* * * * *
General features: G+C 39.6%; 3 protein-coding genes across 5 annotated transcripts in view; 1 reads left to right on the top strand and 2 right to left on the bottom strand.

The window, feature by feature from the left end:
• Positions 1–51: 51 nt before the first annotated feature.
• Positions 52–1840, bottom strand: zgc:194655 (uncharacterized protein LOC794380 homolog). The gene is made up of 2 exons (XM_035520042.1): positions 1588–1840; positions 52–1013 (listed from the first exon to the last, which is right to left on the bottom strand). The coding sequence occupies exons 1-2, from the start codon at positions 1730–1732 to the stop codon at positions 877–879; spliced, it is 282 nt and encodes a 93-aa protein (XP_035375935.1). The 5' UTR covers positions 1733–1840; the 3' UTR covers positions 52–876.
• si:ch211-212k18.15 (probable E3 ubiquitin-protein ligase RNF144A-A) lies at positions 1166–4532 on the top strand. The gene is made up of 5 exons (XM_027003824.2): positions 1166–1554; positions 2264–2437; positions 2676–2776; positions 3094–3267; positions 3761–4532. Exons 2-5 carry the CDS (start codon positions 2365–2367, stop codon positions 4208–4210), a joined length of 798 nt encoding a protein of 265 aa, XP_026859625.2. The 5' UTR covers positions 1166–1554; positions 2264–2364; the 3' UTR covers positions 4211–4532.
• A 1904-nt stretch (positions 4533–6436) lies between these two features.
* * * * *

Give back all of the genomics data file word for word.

General features: G+C 39.6%; 3 protein-coding genes across 5 annotated transcripts in view; 1 reads left to right on the top strand and 2 right to left on the bottom strand.

The window, feature by feature from the left end:
• Positions 1–51: 51 nt before the first annotated feature.
• Positions 52–1840, bottom strand: zgc:194655 (uncharacterized protein LOC794380 homolog). The gene is made up of 2 exons (XM_035520042.1): positions 1588–1840; positions 52–1013 (listed from the first exon to the last, which is right to left on the bottom strand). The coding sequence occupies exons 1-2, from the start codon at positions 1730–1732 to the stop codon at positions 877–879; spliced, it is 282 nt and encodes a 93-aa protein (XP_035375935.1). The 5' UTR covers positions 1733–1840; the 3' UTR covers positions 52–876.
• si:ch211-212k18.15 (probable E3 ubiquitin-protein ligase RNF144A-A) lies at positions 1166–4532 on the top strand. The gene is made up of 5 exons (XM_027003824.2): positions 1166–1554; positions 2264–2437; positions 2676–2776; positions 3094–3267; positions 3761–4532. Exons 2-5 carry the CDS (start codon positions 2365–2367, stop codon positions 4208–4210), a joined length of 798 nt encoding a protein of 265 aa, XP_026859625.2. The 5' UTR covers positions 1166–1554; positions 2264–2364; the 3' UTR covers positions 4211–4532.
• A 1904-nt stretch (positions 4533–6436) lies between these two features.